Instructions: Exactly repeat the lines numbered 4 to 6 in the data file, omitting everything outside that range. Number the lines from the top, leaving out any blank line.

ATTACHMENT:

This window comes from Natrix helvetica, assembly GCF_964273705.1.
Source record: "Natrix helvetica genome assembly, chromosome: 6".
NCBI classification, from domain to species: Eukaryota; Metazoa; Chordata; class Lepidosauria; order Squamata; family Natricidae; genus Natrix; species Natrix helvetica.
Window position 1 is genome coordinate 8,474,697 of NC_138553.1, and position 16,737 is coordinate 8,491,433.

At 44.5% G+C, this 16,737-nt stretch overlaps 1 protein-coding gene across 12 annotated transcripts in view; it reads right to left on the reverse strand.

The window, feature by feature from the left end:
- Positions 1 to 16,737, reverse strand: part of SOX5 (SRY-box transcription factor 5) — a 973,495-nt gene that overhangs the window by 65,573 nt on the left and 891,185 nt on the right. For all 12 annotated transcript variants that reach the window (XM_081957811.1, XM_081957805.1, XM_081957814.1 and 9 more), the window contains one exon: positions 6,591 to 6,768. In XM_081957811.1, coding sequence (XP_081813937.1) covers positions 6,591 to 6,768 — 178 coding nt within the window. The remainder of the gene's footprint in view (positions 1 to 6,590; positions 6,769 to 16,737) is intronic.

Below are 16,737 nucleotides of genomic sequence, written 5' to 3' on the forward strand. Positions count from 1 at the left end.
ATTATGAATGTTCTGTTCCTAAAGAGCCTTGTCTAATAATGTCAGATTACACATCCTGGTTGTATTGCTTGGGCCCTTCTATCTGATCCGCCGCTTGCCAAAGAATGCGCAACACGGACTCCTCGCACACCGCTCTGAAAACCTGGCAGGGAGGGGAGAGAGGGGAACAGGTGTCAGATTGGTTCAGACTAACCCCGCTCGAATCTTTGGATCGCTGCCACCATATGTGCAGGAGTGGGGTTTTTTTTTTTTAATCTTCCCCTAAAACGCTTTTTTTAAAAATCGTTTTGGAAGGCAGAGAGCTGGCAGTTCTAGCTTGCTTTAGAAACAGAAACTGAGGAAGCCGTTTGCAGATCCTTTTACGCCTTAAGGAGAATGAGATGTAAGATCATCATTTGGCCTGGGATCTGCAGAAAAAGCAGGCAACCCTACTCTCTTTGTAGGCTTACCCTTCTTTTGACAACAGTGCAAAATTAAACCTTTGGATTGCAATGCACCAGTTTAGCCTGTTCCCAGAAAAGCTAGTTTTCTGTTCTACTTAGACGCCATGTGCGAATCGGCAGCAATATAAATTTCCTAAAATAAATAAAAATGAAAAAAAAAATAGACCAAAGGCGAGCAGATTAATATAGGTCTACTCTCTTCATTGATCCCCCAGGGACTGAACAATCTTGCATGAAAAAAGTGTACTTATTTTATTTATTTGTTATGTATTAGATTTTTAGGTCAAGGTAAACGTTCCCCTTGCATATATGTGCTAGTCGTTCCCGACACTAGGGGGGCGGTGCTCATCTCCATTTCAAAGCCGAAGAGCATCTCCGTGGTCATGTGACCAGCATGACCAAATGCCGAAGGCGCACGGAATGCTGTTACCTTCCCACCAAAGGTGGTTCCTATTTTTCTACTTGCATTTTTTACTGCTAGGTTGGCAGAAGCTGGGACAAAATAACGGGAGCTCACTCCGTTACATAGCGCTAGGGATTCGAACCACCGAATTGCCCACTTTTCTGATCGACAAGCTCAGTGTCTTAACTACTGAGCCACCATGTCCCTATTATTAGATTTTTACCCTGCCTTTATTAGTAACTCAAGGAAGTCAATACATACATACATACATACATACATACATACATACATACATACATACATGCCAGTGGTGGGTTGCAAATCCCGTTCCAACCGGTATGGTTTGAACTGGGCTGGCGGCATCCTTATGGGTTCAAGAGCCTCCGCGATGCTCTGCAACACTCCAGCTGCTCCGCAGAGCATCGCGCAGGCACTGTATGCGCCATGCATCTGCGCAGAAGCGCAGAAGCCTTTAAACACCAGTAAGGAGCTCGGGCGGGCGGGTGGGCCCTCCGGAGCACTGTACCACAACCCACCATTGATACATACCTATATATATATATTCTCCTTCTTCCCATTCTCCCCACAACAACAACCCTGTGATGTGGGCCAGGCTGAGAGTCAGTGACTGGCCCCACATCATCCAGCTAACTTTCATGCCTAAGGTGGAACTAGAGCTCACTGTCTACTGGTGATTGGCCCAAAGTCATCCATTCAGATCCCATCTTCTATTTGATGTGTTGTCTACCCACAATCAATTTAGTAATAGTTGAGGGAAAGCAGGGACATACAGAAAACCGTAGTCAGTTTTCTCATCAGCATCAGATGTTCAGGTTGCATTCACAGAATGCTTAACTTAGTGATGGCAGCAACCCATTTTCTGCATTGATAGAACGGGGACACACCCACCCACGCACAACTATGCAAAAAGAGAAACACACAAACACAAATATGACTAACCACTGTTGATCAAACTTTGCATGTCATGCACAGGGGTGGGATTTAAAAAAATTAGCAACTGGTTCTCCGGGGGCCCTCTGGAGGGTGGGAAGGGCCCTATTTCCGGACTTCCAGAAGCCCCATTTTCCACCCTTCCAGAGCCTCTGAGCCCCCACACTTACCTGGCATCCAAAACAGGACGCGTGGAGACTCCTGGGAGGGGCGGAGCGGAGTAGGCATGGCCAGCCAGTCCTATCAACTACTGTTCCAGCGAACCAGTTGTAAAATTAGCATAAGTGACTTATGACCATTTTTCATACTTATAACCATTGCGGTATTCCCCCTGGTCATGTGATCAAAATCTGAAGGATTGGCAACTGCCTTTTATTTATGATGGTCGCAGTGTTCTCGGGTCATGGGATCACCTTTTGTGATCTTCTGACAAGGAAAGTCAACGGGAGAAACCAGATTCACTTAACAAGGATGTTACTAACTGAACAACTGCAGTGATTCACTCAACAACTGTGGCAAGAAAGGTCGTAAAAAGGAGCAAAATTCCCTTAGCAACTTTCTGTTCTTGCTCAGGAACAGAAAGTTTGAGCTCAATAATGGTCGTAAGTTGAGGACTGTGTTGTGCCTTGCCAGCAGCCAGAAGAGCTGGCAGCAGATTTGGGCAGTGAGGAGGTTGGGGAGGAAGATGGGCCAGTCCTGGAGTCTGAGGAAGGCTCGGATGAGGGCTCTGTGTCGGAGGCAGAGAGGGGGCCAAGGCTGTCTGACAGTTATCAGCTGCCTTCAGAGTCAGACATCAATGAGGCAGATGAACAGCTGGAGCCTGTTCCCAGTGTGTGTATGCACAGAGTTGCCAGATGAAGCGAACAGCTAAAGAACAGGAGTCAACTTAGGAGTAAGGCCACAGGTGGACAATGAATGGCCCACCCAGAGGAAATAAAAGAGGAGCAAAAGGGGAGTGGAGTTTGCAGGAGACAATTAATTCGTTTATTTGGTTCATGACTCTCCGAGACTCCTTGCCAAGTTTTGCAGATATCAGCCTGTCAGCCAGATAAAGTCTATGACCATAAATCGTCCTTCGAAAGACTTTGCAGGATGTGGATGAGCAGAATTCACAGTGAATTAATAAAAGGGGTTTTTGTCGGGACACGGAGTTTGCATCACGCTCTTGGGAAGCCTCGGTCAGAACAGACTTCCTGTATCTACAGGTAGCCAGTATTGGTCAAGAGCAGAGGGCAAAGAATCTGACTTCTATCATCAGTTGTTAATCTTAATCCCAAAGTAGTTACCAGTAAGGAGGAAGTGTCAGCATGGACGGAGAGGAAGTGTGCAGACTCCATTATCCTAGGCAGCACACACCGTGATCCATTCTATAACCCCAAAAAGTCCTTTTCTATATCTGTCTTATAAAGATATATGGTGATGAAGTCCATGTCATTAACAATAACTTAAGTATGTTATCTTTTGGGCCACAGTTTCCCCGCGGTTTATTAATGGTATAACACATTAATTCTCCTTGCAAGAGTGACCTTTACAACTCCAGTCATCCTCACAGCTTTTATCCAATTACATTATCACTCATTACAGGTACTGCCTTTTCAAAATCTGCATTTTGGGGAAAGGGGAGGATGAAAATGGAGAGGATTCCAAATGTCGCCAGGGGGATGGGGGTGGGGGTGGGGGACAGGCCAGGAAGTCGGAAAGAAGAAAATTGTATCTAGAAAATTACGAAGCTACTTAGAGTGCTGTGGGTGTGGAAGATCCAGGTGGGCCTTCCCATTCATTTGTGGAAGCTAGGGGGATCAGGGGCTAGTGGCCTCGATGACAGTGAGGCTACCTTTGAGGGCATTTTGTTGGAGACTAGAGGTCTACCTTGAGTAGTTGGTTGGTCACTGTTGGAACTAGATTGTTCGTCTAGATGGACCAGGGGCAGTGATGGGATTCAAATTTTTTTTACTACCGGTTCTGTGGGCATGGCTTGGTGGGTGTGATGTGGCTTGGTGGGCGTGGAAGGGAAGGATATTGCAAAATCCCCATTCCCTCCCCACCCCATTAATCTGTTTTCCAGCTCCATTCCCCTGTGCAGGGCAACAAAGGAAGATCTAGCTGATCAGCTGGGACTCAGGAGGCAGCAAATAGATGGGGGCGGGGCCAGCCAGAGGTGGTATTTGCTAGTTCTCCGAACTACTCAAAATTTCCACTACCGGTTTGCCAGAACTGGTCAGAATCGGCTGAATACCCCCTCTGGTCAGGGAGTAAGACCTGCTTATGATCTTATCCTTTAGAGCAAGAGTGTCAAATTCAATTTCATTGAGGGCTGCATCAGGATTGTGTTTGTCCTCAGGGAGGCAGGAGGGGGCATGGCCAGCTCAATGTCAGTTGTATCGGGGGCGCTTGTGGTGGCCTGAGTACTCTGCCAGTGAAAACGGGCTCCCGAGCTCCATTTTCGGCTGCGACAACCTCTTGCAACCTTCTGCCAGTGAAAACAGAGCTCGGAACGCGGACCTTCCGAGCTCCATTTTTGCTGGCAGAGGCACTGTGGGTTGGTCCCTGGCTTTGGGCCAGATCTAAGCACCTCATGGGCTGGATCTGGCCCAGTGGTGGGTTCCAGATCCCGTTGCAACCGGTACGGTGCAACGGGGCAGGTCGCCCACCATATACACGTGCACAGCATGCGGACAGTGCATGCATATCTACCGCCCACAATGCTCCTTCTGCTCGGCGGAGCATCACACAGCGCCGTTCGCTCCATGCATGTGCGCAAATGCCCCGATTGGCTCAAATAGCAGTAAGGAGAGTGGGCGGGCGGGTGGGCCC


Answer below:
Window position 1 is genome coordinate 8,474,697 of NC_138553.1, and position 16,737 is coordinate 8,491,433.

At 44.5% G+C, this 16,737-nt stretch overlaps 1 protein-coding gene across 12 annotated transcripts in view; it reads right to left on the reverse strand.

The window, feature by feature from the left end: